I had not grown up modeling like the other models in my category had. I felt like a B-Team player of sorts, not at the same level as the other models who had been working since being teenagers. I had been carrying this anxiety around for months and telling Lesley brought a rush of stupid tears, which embarrassed me on top of feeling inadequate.
Lesley looked at me thoughtfully, confessing that she did not understand at all where this sentiment was coming from as she thought I was quite attractive and she always saw me as a confident business woman.
She asked me to explain to her what I thought was wrong with my face. I confessed to her that I thought my eyes were too small, my lips too thin, and my mouth too small. She nodded and then on her computer pulled up the Ford and Wilhelmina model websites to show me the pictures of the other models in my division.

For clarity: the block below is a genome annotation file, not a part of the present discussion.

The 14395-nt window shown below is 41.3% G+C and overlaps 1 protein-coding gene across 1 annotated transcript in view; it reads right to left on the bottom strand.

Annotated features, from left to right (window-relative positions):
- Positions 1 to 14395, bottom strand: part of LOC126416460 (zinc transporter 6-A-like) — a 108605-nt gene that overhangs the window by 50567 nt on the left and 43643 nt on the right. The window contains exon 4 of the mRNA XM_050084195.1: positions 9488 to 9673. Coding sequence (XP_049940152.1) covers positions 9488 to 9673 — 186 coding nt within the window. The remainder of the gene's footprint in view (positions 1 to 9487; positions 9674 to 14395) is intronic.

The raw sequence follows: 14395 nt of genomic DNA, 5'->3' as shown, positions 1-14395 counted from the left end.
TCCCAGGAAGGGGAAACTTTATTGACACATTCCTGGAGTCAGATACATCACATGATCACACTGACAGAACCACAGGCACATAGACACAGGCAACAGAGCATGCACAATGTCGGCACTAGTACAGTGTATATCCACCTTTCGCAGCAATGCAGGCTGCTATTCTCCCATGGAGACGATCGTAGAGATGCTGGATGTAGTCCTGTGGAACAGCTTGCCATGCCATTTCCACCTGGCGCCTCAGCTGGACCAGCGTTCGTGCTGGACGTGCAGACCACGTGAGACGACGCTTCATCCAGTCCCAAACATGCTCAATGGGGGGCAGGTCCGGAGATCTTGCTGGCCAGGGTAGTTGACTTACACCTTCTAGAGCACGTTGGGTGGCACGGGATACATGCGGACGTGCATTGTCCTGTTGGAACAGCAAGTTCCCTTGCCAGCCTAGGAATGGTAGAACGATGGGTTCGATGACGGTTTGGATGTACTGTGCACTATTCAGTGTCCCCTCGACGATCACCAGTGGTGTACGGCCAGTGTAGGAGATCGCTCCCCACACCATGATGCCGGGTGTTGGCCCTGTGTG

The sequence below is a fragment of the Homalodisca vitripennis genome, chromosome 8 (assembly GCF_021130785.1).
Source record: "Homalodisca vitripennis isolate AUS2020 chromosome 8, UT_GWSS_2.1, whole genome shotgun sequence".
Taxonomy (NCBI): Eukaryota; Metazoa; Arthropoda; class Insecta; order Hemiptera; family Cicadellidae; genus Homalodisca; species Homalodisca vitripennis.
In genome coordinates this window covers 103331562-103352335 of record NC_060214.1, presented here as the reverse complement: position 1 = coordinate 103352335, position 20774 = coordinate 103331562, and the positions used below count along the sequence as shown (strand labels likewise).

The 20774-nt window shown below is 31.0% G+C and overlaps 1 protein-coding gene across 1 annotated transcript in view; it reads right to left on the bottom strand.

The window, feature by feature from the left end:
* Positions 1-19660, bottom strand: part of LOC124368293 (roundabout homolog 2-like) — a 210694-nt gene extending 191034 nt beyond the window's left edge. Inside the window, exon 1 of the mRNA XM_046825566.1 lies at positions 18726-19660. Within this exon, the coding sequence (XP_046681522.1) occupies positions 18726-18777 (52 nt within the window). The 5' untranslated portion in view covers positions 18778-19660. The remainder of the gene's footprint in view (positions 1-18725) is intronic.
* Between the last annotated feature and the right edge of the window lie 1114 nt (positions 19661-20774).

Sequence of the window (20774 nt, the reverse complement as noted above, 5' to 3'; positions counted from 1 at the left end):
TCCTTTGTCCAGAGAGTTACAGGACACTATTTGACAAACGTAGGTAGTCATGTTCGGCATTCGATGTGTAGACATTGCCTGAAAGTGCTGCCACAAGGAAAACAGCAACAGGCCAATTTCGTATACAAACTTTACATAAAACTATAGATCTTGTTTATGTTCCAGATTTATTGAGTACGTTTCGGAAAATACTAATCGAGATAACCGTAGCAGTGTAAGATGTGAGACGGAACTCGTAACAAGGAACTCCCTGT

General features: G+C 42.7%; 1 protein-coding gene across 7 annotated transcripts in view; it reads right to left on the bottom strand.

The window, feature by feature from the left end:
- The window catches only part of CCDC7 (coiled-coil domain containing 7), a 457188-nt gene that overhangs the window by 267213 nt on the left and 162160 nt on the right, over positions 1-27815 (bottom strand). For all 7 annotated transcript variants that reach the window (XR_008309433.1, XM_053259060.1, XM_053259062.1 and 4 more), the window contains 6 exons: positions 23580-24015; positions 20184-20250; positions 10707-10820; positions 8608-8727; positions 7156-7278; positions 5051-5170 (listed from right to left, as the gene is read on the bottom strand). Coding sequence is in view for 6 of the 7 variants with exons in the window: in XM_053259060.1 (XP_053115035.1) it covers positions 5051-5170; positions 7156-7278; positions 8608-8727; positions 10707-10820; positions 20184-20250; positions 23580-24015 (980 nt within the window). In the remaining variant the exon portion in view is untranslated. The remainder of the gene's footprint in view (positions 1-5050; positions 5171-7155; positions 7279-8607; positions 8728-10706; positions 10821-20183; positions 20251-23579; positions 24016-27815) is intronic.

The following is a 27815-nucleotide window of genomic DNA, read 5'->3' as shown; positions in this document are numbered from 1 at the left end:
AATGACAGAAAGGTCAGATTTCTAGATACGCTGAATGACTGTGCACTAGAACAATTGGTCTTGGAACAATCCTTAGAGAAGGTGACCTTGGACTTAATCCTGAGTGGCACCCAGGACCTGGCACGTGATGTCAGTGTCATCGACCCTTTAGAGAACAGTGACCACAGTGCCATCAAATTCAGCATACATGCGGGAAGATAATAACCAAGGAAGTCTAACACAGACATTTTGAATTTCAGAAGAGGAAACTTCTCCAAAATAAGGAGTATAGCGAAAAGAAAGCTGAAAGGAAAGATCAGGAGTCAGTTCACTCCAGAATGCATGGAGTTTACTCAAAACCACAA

“Which of these girls do you think are beautiful?” she asked.
“All of them!” I said.
She asked me to pick one, so I selected a beautiful woman with a headshot of her looking off into the distance. She had warm brown skin and beautiful eyes and lips and a wistful dreamy expression.
“Now I want you to take apart her face… the same way you take apart your own face,” Lesley said.
I was really taken aback. I was staring at this woman, admiring her beauty, and feeling that I could never look like that. What did she mean ‘take apart her face’? She had a beautiful face; there was nothing to take apart.
Lesley repeated the question. After staring at her in confusion, I finally said, “Her eyes are different sizes, she has a bump on her nose, and she has slightly crooked teeth.”
Lesley countered: “But you still think she is beautiful, right?”
Lesley, drawing on her many years of personal experience modeling, explained, “That is because she is relaxed and connected to the camera. She is not apologizing. She is herself and isn’t showing any self-judgment. You don’t have to be perfect to be beautiful.”